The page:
Since its release, the Luca app has been plagued by technical issues and security vulnerabilities. New breaches and other problems were reported almost every week. Here are just a few examples:

    Deanonymization: Researchers at EPFL University in Lausanne have already pointed out security gaps in spring 2021: For example, that users do not only send encrypted contact data to Luca's server during check-in, but also other information along with it, such as the IP address. Hackers could theoretically use this data to reconstruct which person is behind the user ID and track where this person has checked in over the past two weeks. The researchers also criticized the fact that such a large amount of sensitive data is stored on a central server, which could be dangerous in the event of a hacker attack.
    Lack of transparency: When the developers of the Luca app finally released the source code after intense pressure from the online community, they used an extremely restrictive license that prohibited anyone from duplicating, sharing, or otherwise reproducing the code on public networks. In doing so, they made it virtually impossible for anyone to critically analyze the code. Also, no privacy impact assessment (DSFA) has been published for the Luca app to date, which does not speak well for Luca's commitment to transparency.
    Unsatisfactory key management: In March 2021, the German Data Protection Conference (DSK) voiced criticism over the Luca system's encryption concept, in particular the fact that all health offices held the same keys for decrypting contact data. This posed the risk that "a significant amount of the data that is managed centralized by the system could be accessed without authorization by spying on or misusing these keys. Similarly, it is difficult for event organizers to verify that a request for decryption is legitimate, so they could be tricked into decrypting data without a legitimate request. A successful attack on culture4life GmbH's systems could therefore put the security of the overall system at risk." DSK therefore asked the Luca team to examine whether the functionalities of their app could be implemented in a decentralized system.
    Movement profiling using physical key rings: The Luca team offers physical keyrings that have QR codes printed on them. This is intended to allow people without smartphones to be included in Luca's digital contact tracing. However, a group of IT experts pointed out how unauthorized people could use these physical key rings to reconstruct movement profiles for individual users. Since, unlike Luca's digital QR codes, the physical QR codes remain the same, a photo of them is enough to track all check-ins over the last 30 days. Code injection via CSV files: In May 2021, a vulnerability was exposed that allowed hackers to inject malware into health IT systems. The Luca team had failed to disable the use of special characters in their name registration forms. This allowed users to program codes into CSV files. By opening these CSV files with Microsoft Excel, health departments could have contact information deleted or extracted from the health department's system, or ransomware could be installed. The German Federal Office for Information Security (BSI) confirmed this vulnerability in a public statement and held the Luca team responsible.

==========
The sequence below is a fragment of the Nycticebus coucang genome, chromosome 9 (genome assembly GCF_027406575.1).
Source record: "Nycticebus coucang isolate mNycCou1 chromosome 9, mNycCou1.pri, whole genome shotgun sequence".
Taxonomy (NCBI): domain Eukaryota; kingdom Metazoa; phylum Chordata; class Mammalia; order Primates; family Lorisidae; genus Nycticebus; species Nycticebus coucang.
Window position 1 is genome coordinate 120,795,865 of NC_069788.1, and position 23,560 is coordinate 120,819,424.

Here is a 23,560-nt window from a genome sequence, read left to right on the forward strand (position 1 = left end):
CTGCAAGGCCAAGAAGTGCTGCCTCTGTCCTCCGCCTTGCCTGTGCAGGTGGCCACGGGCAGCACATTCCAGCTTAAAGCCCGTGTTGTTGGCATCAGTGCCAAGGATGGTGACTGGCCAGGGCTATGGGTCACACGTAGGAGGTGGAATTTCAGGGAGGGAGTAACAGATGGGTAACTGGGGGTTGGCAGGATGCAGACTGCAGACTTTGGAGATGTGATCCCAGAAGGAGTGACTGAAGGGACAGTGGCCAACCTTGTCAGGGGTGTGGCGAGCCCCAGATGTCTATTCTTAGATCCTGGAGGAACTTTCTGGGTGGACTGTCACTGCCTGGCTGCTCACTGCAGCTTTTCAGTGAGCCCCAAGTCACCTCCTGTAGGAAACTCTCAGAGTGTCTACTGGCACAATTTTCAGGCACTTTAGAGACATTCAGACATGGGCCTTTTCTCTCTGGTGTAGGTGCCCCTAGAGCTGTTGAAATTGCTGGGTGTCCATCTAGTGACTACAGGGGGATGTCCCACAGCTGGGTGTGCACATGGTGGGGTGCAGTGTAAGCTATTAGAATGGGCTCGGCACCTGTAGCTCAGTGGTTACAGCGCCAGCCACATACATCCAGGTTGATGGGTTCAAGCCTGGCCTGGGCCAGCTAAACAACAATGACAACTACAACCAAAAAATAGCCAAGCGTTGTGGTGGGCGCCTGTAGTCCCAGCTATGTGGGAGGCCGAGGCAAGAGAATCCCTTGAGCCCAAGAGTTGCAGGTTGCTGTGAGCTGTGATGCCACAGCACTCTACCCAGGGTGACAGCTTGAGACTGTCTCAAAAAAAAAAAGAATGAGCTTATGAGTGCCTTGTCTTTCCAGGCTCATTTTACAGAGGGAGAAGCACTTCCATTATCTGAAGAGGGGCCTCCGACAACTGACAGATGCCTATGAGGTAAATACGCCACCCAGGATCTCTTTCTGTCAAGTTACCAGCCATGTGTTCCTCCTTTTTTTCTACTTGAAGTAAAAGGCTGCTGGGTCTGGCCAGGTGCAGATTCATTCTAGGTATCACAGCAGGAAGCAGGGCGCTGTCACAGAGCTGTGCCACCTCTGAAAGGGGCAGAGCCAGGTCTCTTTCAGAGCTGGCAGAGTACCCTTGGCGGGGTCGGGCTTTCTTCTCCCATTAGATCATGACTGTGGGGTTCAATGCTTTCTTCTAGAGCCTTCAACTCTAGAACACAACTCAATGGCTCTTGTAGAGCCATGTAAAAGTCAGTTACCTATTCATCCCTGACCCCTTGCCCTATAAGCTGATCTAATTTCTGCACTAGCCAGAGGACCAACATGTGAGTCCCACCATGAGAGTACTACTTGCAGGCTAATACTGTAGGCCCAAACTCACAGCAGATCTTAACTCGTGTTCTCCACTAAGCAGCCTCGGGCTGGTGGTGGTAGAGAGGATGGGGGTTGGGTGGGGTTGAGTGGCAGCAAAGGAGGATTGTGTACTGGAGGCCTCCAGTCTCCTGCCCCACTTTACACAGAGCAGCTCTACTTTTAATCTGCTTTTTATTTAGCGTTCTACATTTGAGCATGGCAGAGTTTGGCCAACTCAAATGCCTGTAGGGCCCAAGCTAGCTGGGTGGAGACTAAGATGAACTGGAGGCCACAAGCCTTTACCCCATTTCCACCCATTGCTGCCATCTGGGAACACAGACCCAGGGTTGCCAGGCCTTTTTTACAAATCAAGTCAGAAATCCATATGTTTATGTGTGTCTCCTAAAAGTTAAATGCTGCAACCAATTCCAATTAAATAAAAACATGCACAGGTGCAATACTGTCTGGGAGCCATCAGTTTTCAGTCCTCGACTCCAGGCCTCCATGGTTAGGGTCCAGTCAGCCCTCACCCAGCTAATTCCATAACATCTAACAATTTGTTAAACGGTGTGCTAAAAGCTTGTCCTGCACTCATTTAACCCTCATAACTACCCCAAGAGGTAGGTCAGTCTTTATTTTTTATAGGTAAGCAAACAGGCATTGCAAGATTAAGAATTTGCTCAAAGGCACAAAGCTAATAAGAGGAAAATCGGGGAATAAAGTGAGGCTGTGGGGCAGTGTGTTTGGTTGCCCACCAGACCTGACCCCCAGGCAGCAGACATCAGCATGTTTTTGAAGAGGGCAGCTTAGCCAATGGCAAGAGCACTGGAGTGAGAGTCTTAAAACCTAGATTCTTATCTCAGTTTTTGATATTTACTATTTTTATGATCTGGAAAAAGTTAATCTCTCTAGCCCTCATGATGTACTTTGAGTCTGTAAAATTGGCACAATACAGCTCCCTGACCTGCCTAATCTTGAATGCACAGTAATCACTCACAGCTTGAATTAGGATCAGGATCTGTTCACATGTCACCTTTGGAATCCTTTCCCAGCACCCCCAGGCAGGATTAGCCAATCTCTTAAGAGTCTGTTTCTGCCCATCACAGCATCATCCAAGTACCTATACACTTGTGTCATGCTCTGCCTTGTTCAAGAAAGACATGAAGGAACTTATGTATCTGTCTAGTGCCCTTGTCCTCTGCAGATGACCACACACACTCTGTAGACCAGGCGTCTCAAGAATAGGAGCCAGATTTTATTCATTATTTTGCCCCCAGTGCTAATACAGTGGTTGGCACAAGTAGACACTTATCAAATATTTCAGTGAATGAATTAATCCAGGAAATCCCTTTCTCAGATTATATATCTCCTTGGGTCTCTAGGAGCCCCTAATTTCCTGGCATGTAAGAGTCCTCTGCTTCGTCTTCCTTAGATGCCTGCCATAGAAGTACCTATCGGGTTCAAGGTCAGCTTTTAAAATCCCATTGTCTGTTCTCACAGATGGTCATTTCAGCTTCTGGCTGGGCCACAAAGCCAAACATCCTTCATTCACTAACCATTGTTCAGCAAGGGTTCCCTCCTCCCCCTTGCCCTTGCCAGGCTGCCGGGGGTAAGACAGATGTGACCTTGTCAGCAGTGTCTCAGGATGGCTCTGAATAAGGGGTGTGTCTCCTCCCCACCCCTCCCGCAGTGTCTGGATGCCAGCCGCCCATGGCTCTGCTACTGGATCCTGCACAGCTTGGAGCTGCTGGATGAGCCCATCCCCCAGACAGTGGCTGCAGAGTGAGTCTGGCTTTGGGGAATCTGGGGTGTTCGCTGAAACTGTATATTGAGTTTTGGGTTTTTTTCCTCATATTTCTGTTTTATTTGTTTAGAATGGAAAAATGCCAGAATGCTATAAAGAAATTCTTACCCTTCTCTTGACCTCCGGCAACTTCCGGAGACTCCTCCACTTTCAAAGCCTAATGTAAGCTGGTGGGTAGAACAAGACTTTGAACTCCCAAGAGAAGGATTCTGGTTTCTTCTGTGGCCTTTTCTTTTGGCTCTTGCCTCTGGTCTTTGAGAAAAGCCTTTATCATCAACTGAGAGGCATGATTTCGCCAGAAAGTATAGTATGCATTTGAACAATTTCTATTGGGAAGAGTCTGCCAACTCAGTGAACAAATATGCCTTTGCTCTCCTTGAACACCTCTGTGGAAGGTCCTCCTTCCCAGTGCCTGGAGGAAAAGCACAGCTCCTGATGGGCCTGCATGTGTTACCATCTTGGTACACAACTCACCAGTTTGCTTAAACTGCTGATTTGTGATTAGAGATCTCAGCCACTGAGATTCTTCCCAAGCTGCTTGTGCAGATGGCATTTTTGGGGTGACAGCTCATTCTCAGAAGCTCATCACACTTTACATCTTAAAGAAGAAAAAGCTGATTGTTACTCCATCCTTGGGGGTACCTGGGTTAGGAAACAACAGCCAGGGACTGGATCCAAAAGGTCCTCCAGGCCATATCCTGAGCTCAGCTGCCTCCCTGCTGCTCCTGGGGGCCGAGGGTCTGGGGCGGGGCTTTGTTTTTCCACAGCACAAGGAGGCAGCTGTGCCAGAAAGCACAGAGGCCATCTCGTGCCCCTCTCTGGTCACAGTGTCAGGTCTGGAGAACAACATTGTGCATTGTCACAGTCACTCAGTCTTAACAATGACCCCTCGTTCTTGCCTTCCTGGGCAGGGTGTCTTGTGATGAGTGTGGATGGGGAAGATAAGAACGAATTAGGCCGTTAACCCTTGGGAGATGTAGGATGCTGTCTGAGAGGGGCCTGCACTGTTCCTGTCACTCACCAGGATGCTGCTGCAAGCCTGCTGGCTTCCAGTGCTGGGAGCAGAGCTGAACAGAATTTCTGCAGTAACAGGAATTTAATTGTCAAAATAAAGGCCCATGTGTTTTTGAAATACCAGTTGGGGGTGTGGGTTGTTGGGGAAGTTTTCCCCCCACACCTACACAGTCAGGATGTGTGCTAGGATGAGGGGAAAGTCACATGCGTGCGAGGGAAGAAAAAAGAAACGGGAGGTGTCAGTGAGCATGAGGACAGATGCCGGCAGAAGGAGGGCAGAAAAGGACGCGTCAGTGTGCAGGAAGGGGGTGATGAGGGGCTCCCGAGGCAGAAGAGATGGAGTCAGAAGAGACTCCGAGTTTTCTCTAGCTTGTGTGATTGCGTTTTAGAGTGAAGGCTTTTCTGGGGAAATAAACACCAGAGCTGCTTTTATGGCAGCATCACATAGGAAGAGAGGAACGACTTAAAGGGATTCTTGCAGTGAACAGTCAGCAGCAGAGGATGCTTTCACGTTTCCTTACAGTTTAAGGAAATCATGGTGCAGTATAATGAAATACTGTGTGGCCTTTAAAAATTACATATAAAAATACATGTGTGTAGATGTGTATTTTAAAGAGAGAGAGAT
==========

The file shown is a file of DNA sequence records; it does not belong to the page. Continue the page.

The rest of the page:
These and numerous other security problems prompted many experts to speak out: more than 70 leading German IT security researchers published an open letter sharply criticizing Luca and urgently warning against its acquisition and use. In the letter, they wrote that Luca did not fulfill any of the four main principles of responsible contact tracing apps: purpose limitation, transparency, voluntariness and risk assessment. The Chaos Computer Club (CCC) called for a "federal emergency brake" („Bundesnotbremse“) on Luca.

What does the future hold for the Luca app?

Since then, the health authorities have discontinued contact tracing, making the Luca app obsolete. In response, the Luca team has now decided to add two new features to the app. In the new version of the app users will be able to save their ID card to their smartphone, and when entering a restaurant or venue, they will be able to show it at the same time as their proof of vaccination, which should serve to reduce the waiting time at check-in. Also, you will soon be able to pay with the Luca app in restaurants, cafes and bars.


Photocredits:

Clay Banks/Unsplash.com
Ashkan Forouzani/Unsplash.com
Ashkan Forouzani/Unsplash.com
Mufid Majnun/Unsplash.com